SAG-AFTRA members have voted overwhelmingly to ratify a new Network Television Code, which generates more than $200 million a year in covered earnings for members working on nearly all non-primetime and all non-dramatic primetime television shows, as well as digital media. The vote was 94.67% in favor of ratification.
The new agreement with the major television broadcast networks and other producers covers morning news shows, talk shows, soap operas, variety, reality, game shows, sports and promotional announcements. Current programs covered include Good Morning America, The Young and the Restless, Jeopardy!, Saturday Night Live, The Voice, So You Think You Can Dance, Last Week Tonight with John Oliver, the Academy Awards and the Super Bowl.
“This agreement is a step toward elevating our consciousness and sensitivity regarding safe spaces for performers on set,” said SAG-AFTRA President Fran Drescher. “That is a big, transformative win. I also am pleased that our negotiators made meaningful gains with new compensation and improved protections for our members.”
“This agreement was a direct product of member engagement and involvement, said Duncan Crabtree-Ireland, the union’s national executive director. “It achieved gains in a number of key areas that members said were most important to them, including for dancers, singers, promo announcers and stand-ins, among others. And achieving those gains was made possible thanks to the hard work of the Negotiating Committee, member leaders and staff.”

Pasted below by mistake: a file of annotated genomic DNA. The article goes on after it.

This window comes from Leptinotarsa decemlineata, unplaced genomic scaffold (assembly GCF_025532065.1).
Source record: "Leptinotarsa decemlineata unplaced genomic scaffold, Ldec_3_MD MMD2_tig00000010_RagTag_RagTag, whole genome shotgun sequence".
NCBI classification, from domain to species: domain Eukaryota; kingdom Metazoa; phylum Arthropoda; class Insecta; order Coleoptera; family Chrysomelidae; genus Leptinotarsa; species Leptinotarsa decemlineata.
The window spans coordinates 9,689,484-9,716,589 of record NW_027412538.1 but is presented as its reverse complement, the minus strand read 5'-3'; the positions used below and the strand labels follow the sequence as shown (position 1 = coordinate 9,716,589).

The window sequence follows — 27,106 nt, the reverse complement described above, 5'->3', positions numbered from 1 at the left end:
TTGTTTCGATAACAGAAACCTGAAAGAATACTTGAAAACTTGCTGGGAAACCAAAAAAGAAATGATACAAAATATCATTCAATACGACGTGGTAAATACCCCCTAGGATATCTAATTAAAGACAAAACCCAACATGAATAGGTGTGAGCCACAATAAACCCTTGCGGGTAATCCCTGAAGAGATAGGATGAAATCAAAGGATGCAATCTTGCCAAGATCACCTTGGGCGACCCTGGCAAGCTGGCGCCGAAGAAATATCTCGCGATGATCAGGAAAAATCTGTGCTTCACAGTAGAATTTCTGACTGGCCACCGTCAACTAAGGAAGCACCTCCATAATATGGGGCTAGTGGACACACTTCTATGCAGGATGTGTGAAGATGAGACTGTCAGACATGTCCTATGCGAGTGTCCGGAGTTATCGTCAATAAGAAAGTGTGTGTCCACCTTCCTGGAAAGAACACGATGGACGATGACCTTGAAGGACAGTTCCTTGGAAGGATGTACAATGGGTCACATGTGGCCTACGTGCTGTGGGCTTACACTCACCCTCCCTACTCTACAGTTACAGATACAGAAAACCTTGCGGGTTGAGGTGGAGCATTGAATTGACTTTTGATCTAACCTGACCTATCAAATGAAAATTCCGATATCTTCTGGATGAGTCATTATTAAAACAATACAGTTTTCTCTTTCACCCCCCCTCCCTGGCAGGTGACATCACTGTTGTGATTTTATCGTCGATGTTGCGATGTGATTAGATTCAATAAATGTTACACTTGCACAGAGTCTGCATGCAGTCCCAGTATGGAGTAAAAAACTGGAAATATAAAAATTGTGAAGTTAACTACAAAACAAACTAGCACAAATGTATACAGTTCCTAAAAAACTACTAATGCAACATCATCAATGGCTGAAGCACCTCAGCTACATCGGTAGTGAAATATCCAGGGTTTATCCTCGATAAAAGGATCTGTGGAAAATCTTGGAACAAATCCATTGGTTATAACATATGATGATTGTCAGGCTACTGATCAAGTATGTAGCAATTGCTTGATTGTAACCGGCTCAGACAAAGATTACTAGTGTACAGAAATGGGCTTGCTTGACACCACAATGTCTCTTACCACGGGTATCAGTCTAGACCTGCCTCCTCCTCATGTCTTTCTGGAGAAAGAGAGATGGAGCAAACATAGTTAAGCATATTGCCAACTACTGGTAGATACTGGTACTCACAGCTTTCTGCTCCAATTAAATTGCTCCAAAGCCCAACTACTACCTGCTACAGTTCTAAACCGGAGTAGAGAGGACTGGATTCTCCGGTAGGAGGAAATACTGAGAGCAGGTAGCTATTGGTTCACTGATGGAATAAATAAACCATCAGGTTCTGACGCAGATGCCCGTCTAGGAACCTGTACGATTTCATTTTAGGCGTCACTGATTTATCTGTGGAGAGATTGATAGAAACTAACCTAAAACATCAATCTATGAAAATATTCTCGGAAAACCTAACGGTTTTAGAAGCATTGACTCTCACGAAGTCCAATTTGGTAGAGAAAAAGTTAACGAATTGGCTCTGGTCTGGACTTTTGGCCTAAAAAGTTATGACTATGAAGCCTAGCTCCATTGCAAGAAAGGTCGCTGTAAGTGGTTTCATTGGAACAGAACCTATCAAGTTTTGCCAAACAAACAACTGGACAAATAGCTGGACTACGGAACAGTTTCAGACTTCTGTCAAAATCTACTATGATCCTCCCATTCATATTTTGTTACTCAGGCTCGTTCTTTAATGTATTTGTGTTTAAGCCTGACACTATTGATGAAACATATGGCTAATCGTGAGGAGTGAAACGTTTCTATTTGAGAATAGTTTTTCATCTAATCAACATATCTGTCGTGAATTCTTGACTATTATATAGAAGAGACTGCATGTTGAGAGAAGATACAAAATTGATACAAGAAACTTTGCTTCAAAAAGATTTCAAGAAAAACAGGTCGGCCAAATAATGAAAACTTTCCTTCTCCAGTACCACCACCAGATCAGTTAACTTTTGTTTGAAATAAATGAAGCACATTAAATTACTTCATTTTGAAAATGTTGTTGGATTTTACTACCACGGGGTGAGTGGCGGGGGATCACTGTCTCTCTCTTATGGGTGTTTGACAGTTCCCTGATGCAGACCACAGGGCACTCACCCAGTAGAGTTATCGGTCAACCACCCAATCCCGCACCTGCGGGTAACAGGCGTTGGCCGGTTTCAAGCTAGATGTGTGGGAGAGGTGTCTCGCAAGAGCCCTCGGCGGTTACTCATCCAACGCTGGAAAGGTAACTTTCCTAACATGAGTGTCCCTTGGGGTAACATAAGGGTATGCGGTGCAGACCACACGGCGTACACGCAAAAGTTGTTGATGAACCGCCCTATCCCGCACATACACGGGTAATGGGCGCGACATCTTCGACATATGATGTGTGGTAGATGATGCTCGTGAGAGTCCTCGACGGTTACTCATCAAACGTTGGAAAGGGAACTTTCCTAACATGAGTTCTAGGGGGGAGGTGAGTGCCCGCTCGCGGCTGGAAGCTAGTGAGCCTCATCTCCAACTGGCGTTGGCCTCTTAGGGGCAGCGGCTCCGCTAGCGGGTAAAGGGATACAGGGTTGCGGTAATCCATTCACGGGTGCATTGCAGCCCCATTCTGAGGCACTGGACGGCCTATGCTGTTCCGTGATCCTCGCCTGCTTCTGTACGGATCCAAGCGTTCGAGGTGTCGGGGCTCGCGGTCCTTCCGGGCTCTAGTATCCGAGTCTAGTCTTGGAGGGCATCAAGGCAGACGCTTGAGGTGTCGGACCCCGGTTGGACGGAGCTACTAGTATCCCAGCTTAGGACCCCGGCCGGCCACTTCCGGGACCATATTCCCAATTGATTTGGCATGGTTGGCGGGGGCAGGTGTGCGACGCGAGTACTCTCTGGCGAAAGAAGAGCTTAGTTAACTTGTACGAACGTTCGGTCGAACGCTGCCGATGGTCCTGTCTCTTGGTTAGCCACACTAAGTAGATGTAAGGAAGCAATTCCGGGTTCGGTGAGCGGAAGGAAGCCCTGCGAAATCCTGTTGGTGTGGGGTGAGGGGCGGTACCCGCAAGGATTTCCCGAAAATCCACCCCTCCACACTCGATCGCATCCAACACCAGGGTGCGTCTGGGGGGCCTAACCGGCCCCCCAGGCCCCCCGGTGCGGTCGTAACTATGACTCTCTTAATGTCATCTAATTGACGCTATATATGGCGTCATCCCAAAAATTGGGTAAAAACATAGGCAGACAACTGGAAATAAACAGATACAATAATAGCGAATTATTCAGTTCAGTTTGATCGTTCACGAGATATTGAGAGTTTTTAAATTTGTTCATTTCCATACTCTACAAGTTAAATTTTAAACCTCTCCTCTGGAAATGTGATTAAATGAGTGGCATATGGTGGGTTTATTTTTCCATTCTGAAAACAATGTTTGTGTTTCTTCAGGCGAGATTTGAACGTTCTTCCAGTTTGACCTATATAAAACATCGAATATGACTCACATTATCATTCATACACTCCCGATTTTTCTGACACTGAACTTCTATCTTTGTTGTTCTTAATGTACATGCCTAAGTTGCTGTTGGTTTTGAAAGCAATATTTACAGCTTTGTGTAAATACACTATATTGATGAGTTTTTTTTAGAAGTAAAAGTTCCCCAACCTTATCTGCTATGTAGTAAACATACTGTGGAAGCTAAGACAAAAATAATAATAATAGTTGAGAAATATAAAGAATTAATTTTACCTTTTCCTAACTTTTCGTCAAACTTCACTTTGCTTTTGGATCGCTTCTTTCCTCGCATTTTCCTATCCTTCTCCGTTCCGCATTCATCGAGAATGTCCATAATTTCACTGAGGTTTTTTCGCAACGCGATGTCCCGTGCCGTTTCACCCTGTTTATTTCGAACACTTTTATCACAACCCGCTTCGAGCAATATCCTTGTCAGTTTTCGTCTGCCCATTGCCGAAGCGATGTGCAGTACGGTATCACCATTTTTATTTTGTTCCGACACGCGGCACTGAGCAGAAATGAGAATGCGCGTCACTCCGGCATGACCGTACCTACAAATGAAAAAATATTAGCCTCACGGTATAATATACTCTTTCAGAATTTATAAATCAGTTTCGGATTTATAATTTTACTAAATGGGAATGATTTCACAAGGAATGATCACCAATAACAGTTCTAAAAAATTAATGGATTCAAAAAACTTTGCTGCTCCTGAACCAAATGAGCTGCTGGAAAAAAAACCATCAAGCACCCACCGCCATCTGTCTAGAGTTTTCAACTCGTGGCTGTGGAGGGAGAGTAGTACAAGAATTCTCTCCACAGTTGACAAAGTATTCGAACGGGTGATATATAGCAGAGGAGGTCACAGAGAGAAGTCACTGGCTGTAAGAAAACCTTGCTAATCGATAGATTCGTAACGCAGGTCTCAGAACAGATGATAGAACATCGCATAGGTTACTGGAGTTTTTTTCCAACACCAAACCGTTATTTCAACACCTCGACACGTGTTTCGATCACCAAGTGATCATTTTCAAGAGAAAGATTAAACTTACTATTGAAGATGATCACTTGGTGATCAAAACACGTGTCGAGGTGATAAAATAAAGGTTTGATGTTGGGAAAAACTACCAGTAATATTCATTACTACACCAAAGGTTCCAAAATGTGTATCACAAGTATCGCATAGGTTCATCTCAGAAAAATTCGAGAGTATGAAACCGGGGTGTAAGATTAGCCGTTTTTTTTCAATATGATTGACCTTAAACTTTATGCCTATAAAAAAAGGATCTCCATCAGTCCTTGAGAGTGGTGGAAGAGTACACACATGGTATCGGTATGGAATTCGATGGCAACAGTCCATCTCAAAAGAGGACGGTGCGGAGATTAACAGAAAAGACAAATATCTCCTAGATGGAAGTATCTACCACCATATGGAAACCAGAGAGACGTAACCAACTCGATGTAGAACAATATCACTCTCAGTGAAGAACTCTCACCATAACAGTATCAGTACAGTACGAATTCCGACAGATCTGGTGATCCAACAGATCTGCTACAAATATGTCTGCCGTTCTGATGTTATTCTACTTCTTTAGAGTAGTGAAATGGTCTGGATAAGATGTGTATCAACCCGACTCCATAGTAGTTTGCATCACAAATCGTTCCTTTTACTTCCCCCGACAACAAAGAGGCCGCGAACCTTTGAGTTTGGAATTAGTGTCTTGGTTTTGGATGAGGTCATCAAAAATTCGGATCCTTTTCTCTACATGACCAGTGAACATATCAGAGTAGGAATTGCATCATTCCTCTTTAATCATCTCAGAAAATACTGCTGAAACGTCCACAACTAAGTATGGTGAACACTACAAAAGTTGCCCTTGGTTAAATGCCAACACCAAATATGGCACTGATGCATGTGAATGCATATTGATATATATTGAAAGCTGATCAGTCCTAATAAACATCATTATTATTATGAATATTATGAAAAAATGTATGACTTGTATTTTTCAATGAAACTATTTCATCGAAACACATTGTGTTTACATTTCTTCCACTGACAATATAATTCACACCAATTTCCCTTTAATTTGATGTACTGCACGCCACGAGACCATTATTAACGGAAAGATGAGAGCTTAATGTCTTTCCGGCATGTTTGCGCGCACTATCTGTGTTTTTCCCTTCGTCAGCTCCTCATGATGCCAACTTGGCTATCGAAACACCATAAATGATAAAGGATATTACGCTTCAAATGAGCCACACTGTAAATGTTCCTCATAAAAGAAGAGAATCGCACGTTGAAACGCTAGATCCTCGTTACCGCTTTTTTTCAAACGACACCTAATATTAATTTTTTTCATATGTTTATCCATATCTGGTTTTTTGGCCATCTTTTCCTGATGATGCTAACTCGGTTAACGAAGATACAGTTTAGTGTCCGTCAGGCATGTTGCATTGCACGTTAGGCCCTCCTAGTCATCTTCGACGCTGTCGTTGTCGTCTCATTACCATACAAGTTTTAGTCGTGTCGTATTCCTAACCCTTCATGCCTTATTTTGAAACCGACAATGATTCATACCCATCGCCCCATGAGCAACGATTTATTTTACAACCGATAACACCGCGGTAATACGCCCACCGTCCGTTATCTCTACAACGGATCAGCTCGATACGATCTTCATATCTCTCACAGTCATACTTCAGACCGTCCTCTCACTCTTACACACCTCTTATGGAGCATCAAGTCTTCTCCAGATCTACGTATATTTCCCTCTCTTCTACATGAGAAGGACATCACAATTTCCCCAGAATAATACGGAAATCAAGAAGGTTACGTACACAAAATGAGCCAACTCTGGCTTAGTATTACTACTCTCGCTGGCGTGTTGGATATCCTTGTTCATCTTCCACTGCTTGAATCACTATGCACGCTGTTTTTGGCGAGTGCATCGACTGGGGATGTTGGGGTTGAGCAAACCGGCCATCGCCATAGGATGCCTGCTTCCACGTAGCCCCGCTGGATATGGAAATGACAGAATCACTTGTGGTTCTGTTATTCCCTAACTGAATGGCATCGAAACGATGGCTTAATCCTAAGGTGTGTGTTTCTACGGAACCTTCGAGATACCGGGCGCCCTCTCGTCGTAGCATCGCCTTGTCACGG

Highlights of the new contact, the union says, include:
• General wage increases of 3% per year retroactive to July 1, 2021, applicable to most rates.
• A 1% benefit fund contribution rate increase split 60% to the SAG-AFTRA Health Plan and 40% to the AFTRA Retirement Fund.
• For primetime award shows and entertainment specials, producers are now required to provide transportation to and lodging at broadcast centers in New York, Los Angeles, Chicago and Washington, D.C., which are presently exceptions to transportation and lodging obligations for all types of programming.
• Required lodging or transportation when exhaustion or inclement weather prevent safe driving.
• “Greatly improved” nudity and simulated sex provisions that match the achievements made in the 2020 TV/Theatrical Contracts negotiation.
• “Substantial increases” for dancers on primetime variety shows and award shows in the extra rehearsal rate (from $30 to $40) and overtime rates (from $45 for primetime variety and $48 for award show rehearsal days to $55 for both), including a new $70 overtime rate for hours in excess of 12 in a day.
• Notice of authorized rehearsals required to be given to dancers to enable dancers and the union “to surface and resolve disputes over whether rehearsals are covered.”
• Singers now receive doubling pay at 50% of the applicable dancer program fee when required to learn “complex choreography.”
• Where there are more than two weeks of rehearsal for an awards show or primetime entertainment special, rehearsal pay is due biweekly instead of after show day.
• First-ever requirement to pay scale — set at the same as traditional media scale — for promotional announcements made for new media with an additional 15% due for use beyond 13 weeks.
• First-ever requirement of additional compensation — set at 15% of minimum fee — for reuse beyond 13 weeks of a traditional media promotional announcement reused in new media.
• Automatic $14 additional compensation for background actors and stand-ins required to work in artificially generated rain or smoke (excluding herbal cigarettes) when not able to wear appropriate swim, surf or snow gear.
• Stand-in minimum calls “significantly increased.”
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